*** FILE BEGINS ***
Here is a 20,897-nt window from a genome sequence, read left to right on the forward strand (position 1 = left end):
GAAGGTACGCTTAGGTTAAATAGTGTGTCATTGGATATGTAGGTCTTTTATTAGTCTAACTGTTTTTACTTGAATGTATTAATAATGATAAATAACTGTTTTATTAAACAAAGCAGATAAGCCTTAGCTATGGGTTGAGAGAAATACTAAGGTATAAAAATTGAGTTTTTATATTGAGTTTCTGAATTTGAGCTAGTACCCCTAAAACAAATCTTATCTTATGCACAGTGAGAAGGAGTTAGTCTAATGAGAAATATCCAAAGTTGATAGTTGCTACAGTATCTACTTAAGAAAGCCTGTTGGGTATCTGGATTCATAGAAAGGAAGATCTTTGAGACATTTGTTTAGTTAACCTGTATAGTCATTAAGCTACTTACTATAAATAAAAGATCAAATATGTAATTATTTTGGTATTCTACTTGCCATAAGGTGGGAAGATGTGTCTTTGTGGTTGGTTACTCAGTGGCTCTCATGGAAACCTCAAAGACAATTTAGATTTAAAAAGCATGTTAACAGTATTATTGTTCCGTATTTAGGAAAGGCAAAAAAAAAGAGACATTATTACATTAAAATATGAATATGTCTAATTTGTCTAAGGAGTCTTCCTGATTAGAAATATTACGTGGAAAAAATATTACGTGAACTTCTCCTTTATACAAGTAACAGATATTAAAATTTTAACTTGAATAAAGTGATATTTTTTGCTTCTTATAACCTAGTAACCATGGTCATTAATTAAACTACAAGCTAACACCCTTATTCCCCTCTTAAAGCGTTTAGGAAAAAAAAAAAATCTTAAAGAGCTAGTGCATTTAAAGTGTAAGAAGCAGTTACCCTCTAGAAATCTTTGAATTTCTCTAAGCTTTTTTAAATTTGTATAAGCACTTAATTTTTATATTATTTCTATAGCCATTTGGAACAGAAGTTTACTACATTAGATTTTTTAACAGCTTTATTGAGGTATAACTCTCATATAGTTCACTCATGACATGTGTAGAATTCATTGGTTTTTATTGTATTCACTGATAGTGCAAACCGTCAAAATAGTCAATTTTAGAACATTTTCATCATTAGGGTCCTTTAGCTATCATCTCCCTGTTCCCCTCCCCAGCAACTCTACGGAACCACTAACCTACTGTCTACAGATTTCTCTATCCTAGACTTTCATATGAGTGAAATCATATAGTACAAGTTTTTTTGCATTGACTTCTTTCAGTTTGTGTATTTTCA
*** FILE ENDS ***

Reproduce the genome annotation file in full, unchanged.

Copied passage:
Here is a 20,897-nt window from a genome sequence, read left to right on the forward strand (position 1 = left end):
GAAGGTACGCTTAGGTTAAATAGTGTGTCATTGGATATGTAGGTCTTTTATTAGTCTAACTGTTTTTACTTGAATGTATTAATAATGATAAATAACTGTTTTATTAAACAAAGCAGATAAGCCTTAGCTATGGGTTGAGAGAAATACTAAGGTATAAAAATTGAGTTTTTATATTGAGTTTCTGAATTTGAGCTAGTACCCCTAAAACAAATCTTATCTTATGCACAGTGAGAAGGAGTTAGTCTAATGAGAAATATCCAAAGTTGATAGTTGCTACAGTATCTACTTAAGAAAGCCTGTTGGGTATCTGGATTCATAGAAAGGAAGATCTTTGAGACATTTGTTTAGTTAACCTGTATAGTCATTAAGCTACTTACTATAAATAAAAGATCAAATATGTAATTATTTTGGTATTCTACTTGCCATAAGGTGGGAAGATGTGTCTTTGTGGTTGGTTACTCAGTGGCTCTCATGGAAACCTCAAAGACAATTTAGATTTAAAAAGCATGTTAACAGTATTATTGTTCCGTATTTAGGAAAGGCAAAAAAAAAGAGACATTATTACATTAAAATATGAATATGTCTAATTTGTCTAAGGAGTCTTCCTGATTAGAAATATTACGTGGAAAAAATATTACGTGAACTTCTCCTTTATACAAGTAACAGATATTAAAATTTTAACTTGAATAAAGTGATATTTTTTGCTTCTTATAACCTAGTAACCATGGTCATTAATTAAACTACAAGCTAACACCCTTATTCCCCTCTTAAAGCGTTTAGGAAAAAAAAAAAATCTTAAAGAGCTAGTGCATTTAAAGTGTAAGAAGCAGTTACCCTCTAGAAATCTTTGAATTTCTCTAAGCTTTTTTAAATTTGTATAAGCACTTAATTTTTATATTATTTCTATAGCCATTTGGAACAGAAGTTTACTACATTAGATTTTTTAACAGCTTTATTGAGGTATAACTCTCATATAGTTCACTCATGACATGTGTAGAATTCATTGGTTTTTATTGTATTCACTGATAGTGCAAACCGTCAAAATAGTCAATTTTAGAACATTTTCATCATTAGGGTCCTTTAGCTATCATCTCCCTGTTCCCCTCCCCAGCAACTCTACGGAACCACTAACCTACTGTCTACAGATTTCTCTATCCTAGACTTTCATATGAGTGAAATCATATAGTACAAGTTTTTTTGCATTGACTTCTTTCAGTTTGTGTATTTTCA